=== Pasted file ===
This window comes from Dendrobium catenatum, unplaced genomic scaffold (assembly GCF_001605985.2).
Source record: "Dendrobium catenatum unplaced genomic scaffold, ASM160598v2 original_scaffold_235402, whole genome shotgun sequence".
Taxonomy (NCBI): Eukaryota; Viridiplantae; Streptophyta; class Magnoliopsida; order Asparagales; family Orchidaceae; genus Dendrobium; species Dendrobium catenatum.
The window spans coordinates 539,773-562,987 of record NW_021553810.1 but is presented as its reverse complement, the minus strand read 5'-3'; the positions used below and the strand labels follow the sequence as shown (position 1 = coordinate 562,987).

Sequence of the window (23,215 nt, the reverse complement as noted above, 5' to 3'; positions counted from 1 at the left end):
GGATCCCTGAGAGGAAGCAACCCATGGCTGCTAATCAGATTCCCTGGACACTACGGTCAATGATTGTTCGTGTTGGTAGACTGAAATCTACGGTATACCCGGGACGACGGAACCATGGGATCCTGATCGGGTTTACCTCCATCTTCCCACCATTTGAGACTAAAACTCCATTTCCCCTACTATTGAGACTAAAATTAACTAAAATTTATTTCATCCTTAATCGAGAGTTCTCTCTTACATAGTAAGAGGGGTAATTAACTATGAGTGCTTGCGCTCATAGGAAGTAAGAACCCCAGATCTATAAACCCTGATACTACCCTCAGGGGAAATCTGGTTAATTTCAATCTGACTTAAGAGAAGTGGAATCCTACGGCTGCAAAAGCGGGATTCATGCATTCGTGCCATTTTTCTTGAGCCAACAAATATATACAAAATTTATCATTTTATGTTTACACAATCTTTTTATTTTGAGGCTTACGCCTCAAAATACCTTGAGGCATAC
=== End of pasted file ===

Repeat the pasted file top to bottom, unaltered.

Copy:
This window comes from Dendrobium catenatum, unplaced genomic scaffold (assembly GCF_001605985.2).
Source record: "Dendrobium catenatum unplaced genomic scaffold, ASM160598v2 original_scaffold_235402, whole genome shotgun sequence".
Taxonomy (NCBI): Eukaryota; Viridiplantae; Streptophyta; class Magnoliopsida; order Asparagales; family Orchidaceae; genus Dendrobium; species Dendrobium catenatum.
The window spans coordinates 539,773-562,987 of record NW_021553810.1 but is presented as its reverse complement, the minus strand read 5'-3'; the positions used below and the strand labels follow the sequence as shown (position 1 = coordinate 562,987).

Sequence of the window (23,215 nt, the reverse complement as noted above, 5' to 3'; positions counted from 1 at the left end):
GGATCCCTGAGAGGAAGCAACCCATGGCTGCTAATCAGATTCCCTGGACACTACGGTCAATGATTGTTCGTGTTGGTAGACTGAAATCTACGGTATACCCGGGACGACGGAACCATGGGATCCTGATCGGGTTTACCTCCATCTTCCCACCATTTGAGACTAAAACTCCATTTCCCCTACTATTGAGACTAAAATTAACTAAAATTTATTTCATCCTTAATCGAGAGTTCTCTCTTACATAGTAAGAGGGGTAATTAACTATGAGTGCTTGCGCTCATAGGAAGTAAGAACCCCAGATCTATAAACCCTGATACTACCCTCAGGGGAAATCTGGTTAATTTCAATCTGACTTAAGAGAAGTGGAATCCTACGGCTGCAAAAGCGGGATTCATGCATTCGTGCCATTTTTCTTGAGCCAACAAATATATACAAAATTTATCATTTTATGTTTACACAATCTTTTTATTTTGAGGCTTACGCCTCAAAATACCTTGAGGCATAC